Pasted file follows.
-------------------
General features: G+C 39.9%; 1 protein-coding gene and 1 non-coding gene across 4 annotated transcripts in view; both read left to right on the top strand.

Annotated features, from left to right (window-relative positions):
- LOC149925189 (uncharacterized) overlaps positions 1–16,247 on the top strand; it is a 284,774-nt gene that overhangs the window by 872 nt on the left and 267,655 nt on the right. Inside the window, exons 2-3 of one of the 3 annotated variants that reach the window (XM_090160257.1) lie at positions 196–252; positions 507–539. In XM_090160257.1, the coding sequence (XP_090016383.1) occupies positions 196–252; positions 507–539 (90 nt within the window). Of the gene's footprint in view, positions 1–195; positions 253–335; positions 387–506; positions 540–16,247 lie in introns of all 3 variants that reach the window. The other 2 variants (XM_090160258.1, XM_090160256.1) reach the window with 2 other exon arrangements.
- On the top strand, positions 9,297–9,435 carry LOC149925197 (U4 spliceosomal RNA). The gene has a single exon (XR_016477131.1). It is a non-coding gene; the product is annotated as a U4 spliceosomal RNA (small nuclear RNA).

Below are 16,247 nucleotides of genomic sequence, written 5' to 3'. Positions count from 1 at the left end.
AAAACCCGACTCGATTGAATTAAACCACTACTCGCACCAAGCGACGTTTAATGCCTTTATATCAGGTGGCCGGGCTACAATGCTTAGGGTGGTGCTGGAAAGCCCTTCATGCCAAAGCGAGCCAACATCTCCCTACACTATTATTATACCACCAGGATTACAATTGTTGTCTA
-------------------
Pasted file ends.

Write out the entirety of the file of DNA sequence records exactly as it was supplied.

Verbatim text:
General features: G+C 39.9%; 1 protein-coding gene and 1 non-coding gene across 4 annotated transcripts in view; both read left to right on the top strand.

Annotated features, from left to right (window-relative positions):
- LOC149925189 (uncharacterized) overlaps positions 1–16,247 on the top strand; it is a 284,774-nt gene that overhangs the window by 872 nt on the left and 267,655 nt on the right. Inside the window, exons 2-3 of one of the 3 annotated variants that reach the window (XM_090160257.1) lie at positions 196–252; positions 507–539. In XM_090160257.1, the coding sequence (XP_090016383.1) occupies positions 196–252; positions 507–539 (90 nt within the window). Of the gene's footprint in view, positions 1–195; positions 253–335; positions 387–506; positions 540–16,247 lie in introns of all 3 variants that reach the window. The other 2 variants (XM_090160258.1, XM_090160256.1) reach the window with 2 other exon arrangements.
- On the top strand, positions 9,297–9,435 carry LOC149925197 (U4 spliceosomal RNA). The gene has a single exon (XR_016477131.1). It is a non-coding gene; the product is annotated as a U4 spliceosomal RNA (small nuclear RNA).

Below are 16,247 nucleotides of genomic sequence, written 5' to 3'. Positions count from 1 at the left end.
AAAACCCGACTCGATTGAATTAAACCACTACTCGCACCAAGCGACGTTTAATGCCTTTATATCAGGTGGCCGGGCTACAATGCTTAGGGTGGTGCTGGAAAGCCCTTCATGCCAAAGCGAGCCAACATCTCCCTACACTATTATTATACCACCAGGATTACAATTGTTGTCTA